2016 National Book Festival

Today at the Washington Convention Center in the nation’s capital, the Library of Congress is hosting the 16th annual National Book Festival. One of the preeminent literary events of the year, the National Book Festival hosts writers from various genres and backgrounds to celebrate the literary arts.

This year’s special guests include Stephen King, Salman Rushdie, Joyce Carol Oats, Michael Cunningham, Loius Lowry, and more. Young and old literary fans have more than enough to do with the children’s guide, filled with events tailored for younger audiences, and speaking events and signings are taking place for readers of all ages. Stephen King makes his debut at the Festival on the main stage at a sold out ticketed event, but all other presentations do not require tickets.

The National Book Festival was started by Laura Bush and then Librarian of Congress, James H Billington. The festival has taken place every year since Sept. 8, 2001. Co-Chairman of the National Book Festival Board, David. M. Rubenstein has been the festival’s benefactor since 2010, and in 2013 pledge to fund the festival for the next five years.

For those not at the Washington Convention Center, PBS Newshour is hosting a livestream that can be seen here. Social media is also keeping track of the festival with the hashtag #NatBookFest

National Book Award Longlist

This week, The National Book Foundation announced the 2016 Longlist nominees for fiction, non-fiction, young people’s literature, and poetry. The news was announced on the organization’s website and in partnership with The New Yorker. Nominated books include Colson Whitehead’s The Underground Railroad, Viet Than Nguyen’s Nothing Ever Dies, Kevin Young’s Blue Laws, Sara Pennypacker & Jon Klassen’s Pax. A complete list of nominees and judges by category can be found on the foundation’s website.

The finalists in each category will be announced on October 13th, 2016 and the winner for each category will be announced on November 16th, 2016. Each winner will win $10,000 while each finalist will receive $1,000.

Since 1950, The National Book Award has been a prestigious honor among the literary community beginning out a desire for an award system for writers by their contemporaries. Past recipients of the award include William Faulkner, Rachel Carlson, and Ralph Ellison. In 1996, the category for Young People’s Literature was added, and in 2013 non-writers were permitted to be judges for the award.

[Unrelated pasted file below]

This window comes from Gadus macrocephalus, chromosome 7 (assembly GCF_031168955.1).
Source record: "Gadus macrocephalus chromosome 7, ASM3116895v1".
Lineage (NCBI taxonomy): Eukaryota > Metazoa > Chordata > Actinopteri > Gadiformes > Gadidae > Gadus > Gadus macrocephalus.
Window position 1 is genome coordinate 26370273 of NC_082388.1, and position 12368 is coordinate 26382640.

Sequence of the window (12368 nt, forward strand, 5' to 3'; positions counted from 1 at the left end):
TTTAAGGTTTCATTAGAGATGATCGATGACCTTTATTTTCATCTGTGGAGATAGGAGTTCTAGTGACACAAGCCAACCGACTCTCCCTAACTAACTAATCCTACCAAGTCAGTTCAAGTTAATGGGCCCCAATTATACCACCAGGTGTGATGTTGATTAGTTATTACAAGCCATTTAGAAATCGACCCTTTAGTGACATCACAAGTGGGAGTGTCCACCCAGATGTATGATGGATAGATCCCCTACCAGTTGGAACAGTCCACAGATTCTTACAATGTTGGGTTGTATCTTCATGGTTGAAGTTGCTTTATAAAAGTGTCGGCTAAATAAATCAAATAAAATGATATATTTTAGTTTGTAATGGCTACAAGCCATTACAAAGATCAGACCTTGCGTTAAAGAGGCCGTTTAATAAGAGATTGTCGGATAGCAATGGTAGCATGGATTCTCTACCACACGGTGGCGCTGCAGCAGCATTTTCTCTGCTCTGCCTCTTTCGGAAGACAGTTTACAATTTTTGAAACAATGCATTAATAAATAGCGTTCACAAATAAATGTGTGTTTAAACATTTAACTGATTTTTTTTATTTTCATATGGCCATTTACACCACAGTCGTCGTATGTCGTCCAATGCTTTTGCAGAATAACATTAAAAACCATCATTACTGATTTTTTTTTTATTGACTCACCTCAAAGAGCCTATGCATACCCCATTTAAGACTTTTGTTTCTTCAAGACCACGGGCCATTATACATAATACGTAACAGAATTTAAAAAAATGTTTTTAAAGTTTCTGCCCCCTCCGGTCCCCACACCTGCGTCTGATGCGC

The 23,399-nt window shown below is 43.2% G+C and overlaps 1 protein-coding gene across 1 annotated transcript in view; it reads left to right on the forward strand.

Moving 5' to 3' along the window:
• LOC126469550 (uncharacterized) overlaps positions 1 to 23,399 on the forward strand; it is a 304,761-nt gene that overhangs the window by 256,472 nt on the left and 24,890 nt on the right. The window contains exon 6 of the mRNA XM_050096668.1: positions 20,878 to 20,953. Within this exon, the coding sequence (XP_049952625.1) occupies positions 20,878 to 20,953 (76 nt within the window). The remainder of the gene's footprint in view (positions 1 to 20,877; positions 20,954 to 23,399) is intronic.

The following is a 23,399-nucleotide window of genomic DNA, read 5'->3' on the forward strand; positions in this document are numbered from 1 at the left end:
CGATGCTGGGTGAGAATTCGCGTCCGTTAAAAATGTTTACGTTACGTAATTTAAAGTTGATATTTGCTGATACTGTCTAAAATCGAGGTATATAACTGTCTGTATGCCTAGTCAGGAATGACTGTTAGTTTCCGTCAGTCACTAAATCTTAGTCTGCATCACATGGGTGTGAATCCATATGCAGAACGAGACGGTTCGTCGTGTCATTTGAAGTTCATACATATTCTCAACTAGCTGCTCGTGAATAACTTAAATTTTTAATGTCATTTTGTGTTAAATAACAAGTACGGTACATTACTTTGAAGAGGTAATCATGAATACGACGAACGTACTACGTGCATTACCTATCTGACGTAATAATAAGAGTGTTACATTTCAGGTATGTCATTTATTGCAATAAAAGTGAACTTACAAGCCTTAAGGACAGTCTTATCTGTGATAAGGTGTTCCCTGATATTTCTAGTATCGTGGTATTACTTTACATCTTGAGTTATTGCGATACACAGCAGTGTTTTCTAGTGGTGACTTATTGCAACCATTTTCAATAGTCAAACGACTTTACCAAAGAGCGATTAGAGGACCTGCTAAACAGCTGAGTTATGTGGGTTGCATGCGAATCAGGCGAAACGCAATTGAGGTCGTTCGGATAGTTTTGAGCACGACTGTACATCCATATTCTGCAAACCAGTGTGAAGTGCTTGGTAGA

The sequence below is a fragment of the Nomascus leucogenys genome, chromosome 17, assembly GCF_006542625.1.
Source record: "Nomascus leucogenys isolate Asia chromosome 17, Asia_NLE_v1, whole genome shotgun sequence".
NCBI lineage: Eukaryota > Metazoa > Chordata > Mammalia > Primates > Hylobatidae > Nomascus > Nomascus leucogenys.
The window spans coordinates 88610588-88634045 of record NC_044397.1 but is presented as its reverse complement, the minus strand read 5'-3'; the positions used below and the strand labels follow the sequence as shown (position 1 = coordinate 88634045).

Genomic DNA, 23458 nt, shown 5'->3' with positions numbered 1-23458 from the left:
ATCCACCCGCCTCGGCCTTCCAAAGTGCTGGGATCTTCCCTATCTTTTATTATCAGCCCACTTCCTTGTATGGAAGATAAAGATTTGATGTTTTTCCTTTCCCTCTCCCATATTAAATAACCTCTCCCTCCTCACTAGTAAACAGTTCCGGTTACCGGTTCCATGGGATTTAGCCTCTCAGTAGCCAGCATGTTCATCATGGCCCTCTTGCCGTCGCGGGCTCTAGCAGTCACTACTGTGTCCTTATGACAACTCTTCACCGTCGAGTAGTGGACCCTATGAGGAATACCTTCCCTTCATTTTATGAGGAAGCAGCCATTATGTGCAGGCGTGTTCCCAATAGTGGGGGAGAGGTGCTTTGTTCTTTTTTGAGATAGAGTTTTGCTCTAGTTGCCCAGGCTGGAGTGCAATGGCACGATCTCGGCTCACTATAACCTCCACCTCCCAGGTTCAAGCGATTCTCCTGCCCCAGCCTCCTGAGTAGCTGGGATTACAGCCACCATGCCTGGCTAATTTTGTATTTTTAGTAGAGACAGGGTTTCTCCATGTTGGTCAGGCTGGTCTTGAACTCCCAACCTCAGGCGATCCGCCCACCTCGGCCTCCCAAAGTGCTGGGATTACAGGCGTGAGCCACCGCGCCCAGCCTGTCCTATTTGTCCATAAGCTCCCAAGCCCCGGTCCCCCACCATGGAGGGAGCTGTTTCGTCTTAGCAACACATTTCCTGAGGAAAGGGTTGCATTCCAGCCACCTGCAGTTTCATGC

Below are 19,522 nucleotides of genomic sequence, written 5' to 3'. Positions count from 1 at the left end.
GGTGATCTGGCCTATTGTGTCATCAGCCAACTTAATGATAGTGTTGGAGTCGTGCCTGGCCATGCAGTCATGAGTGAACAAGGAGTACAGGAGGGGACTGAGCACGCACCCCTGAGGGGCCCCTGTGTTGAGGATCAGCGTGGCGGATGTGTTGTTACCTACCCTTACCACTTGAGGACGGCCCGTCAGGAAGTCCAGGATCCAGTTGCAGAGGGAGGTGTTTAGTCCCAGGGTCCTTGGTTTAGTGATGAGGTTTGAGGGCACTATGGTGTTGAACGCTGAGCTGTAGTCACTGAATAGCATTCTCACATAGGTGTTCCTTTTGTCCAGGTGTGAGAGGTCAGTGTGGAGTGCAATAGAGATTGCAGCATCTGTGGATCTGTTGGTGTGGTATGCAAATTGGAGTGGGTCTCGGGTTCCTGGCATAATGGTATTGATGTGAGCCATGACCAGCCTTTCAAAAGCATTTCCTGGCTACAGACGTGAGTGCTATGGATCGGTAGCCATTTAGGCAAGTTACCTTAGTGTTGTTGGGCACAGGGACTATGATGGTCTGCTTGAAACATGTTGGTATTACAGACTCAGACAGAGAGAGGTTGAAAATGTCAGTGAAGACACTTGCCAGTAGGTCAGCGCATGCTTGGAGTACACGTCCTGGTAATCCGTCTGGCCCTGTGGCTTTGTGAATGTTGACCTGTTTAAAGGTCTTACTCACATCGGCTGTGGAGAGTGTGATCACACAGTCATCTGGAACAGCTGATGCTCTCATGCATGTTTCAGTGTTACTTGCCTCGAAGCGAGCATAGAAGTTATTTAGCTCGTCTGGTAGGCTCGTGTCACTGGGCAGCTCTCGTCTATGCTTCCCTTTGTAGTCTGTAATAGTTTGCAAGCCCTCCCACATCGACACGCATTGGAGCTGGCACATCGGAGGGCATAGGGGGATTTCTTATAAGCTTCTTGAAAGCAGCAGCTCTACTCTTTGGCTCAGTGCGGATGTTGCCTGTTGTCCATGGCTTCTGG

The National Book award is seen as a launching board for a writer’s career, offering recognition across the literary community as well as a public spotlight for emerging talent.

Go Back to School this Fall

Most Maryland schools are already in session, but for those who want to become students of the arts, there are still several workshops open for enrollment.

The Writer’s Center

For the past 40 years, The Writer’s Center has been a valuable resource for writers in the area, offering a variety of courses each season. Choose from a selection of courses from short story workshops, poetry, genre fiction, and more. Members of The Writer’s Center receive a discount on courses. A full list of courses can be found in the fall catalogue.

The Maryland Writer’s Association

If you are interested in finding a community while getting feedback on your work, The Maryland Writer’s Association has a listing of critique groups (both online and in person) throughout Maryland. The groups vary by genre and level of experience, so you will most likely be able to find a group that matches your interests. For a complete listing by county, look here.

The Columbia Association

Those interested in the visual arts are in luck. The Columbia Association’s new fall catalogue is here with courses in acrylic painting, ceramics, jewelry making, and much more. With a wide variety of courses, exhibits, and lectures, there is something for everybody. See the online catalogue here.

 

Don’t forgot that Little Patuxent Review offers resources through our Concerning Craft Archive and LPR in the Classroom programs.

Celebrating 10 Years in Print

This past Sunday, Little Patuxent Review celebrated 10 years of publication by hosting a reading at The Writer’s Center. Thank you to The Writer’s Center and everyone who attended and made the event a success.

Readers included Steven Leyva who introduced each speaker, but also read a selection of his own work, several poems and a selection of an early manuscript. Steven Leyva is also the co-creator of Kick Assonance, and his work has been published in the Light Ekiphrasis, Welter, and The Cobalt Review. Currently, he is the head Editor at Little Patuxent Review.